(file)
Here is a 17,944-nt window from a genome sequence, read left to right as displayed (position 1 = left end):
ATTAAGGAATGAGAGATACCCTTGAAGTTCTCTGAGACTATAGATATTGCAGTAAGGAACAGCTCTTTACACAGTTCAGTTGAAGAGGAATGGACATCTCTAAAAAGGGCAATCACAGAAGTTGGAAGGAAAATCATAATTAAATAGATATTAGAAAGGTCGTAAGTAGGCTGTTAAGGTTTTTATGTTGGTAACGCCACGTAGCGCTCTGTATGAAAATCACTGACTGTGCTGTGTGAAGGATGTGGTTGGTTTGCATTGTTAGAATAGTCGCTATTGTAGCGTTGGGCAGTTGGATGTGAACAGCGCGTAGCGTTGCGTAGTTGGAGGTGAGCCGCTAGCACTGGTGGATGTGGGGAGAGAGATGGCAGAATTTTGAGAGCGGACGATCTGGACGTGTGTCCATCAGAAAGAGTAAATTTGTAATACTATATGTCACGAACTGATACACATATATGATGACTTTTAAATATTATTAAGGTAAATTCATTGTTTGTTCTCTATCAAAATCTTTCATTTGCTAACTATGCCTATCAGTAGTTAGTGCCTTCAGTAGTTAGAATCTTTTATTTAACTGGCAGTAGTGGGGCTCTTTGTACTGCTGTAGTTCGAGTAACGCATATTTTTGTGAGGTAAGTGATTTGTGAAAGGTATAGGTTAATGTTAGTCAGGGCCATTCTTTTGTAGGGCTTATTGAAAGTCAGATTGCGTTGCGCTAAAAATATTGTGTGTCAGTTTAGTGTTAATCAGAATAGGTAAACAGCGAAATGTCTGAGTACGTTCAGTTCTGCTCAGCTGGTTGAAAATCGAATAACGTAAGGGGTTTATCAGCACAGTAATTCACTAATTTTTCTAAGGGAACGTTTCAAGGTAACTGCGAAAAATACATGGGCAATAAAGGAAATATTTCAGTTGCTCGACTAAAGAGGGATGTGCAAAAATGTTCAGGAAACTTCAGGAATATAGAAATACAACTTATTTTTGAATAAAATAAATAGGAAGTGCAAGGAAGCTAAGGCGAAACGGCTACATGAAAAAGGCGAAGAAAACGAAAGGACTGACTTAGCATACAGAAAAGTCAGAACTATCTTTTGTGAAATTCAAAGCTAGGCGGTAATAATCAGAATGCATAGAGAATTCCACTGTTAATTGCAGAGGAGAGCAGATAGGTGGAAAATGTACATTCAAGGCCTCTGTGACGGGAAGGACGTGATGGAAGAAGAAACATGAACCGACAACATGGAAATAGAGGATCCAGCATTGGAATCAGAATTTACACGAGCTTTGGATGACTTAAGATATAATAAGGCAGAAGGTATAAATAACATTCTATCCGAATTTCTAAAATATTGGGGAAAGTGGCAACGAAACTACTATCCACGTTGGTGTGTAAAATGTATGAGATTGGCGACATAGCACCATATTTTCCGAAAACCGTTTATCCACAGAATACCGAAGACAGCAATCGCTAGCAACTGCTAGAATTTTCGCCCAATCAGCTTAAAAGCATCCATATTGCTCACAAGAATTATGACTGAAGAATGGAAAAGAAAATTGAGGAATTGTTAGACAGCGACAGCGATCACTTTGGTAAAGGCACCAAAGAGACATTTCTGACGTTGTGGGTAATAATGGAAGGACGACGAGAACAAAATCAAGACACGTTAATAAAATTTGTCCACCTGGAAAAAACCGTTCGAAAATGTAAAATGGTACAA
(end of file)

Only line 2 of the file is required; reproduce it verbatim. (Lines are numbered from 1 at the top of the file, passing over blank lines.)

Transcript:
ATTAAGGAATGAGAGATACCCTTGAAGTTCTCTGAGACTATAGATATTGCAGTAAGGAACAGCTCTTTACACAGTTCAGTTGAAGAGGAATGGACATCTCTAAAAAGGGCAATCACAGAAGTTGGAAGGAAAATCATAATTAAATAGATATTAGAAAGGTCGTAAGTAGGCTGTTAAGGTTTTTATGTTGGTAACGCCACGTAGCGCTCTGTATGAAAATCACTGACTGTGCTGTGTGAAGGATGTGGTTGGTTTGCATTGTTAGAATAGTCGCTATTGTAGCGTTGGGCAGTTGGATGTGAACAGCGCGTAGCGTTGCGTAGTTGGAGGTGAGCCGCTAGCACTGGTGGATGTGGGGAGAGAGATGGCAGAATTTTGAGAGCGGACGATCTGGACGTGTGTCCATCAGAAAGAGTAAATTTGTAATACTATATGTCACGAACTGATACACATATATGATGACTTTTAAATATTATTAAGGTAAATTCATTGTTTGTTCTCTATCAAAATCTTTCATTTGCTAACTATGCCTATCAGTAGTTAGTGCCTTCAGTAGTTAGAATCTTTTATTTAACTGGCAGTAGTGGGGCTCTTTGTACTGCTGTAGTTCGAGTAACGCATATTTTTGTGAGGTAAGTGATTTGTGAAAGGTATAGGTTAATGTTAGTCAGGGCCATTCTTTTGTAGGGCTTATTGAAAGTCAGATTGCGTTGCGCTAAAAATATTGTGTGTCAGTTTAGTGTTAATCAGAATAGGTAAACAGCGAAATGTCTGAGTACGTTCAGTTCTGCTCAGCTGGTTGAAAATCGAATAACGTAAGGGGTTTATCAGCACAGTAATTCACTAATTTTTCTAAGGGAACGTTTCAAGGTAACTGCGAAAAATACATGGGCAATAAAGGAAATATTTCAGTTGCTCGACTAAAGAGGGATGTGCAAAAATGTTCAGGAAACTTCAGGAATATAGAAATACAACTTATTTTTGAATAAAATAAATAGGAAGTGCAAGGAAGCTAAGGCGAAACGGCTACATGAAAAAGGCGAAGAAAACGAAAGGACTGACTTAGCATACAGAAAAGTCAGAACTATCTTTTGTGAAATTCAAAGCTAGGCGGTAATAATCAGAATGCATAGAGAATTCCACTGTTAATTGCAGAGGAGAGCAGATAGGTGGAAAATGTACATTCAAGGCCTCTGTGACGGGAAGGACGTGATGGAAGAAGAAACATGAACCGACAACATGGAAATAGAGGATCCAGCATTGGAATCAGAATTTACACGAGCTTTGGATGACTTAAGATATAATAAGGCAGAAGGTATAAATAACATTCTATCCGAATTTCTAAAATATTGGGGAAAGTGGCAACGAAACTACTATCCACGTTGGTGTGTAAAATGTATGAGATTGGCGACATAGCACCATATTTTCCGAAAACCGTTTATCCACAGAATACCGAAGACAGCAATCGCTAGCAACTGCTAGAATTTTCGCCCAATCAGCTTAAAAGCATCCATATTGCTCACAAGAATTATGACTGAAGAATGGAAAAGAAAATTGAGGAATTGTTAGACAGCGACAGCGATCACTTTGGTAAAGGCACCAAAGAGACATTTCTGACGTTGTGGGTAATAATGGAAGGACGACGAGAACAAAATCAAGACACGTTAATAAAATTTGTCCACCTGGAAAAAACCGTTCGAAAATGTAAAATGGTACAA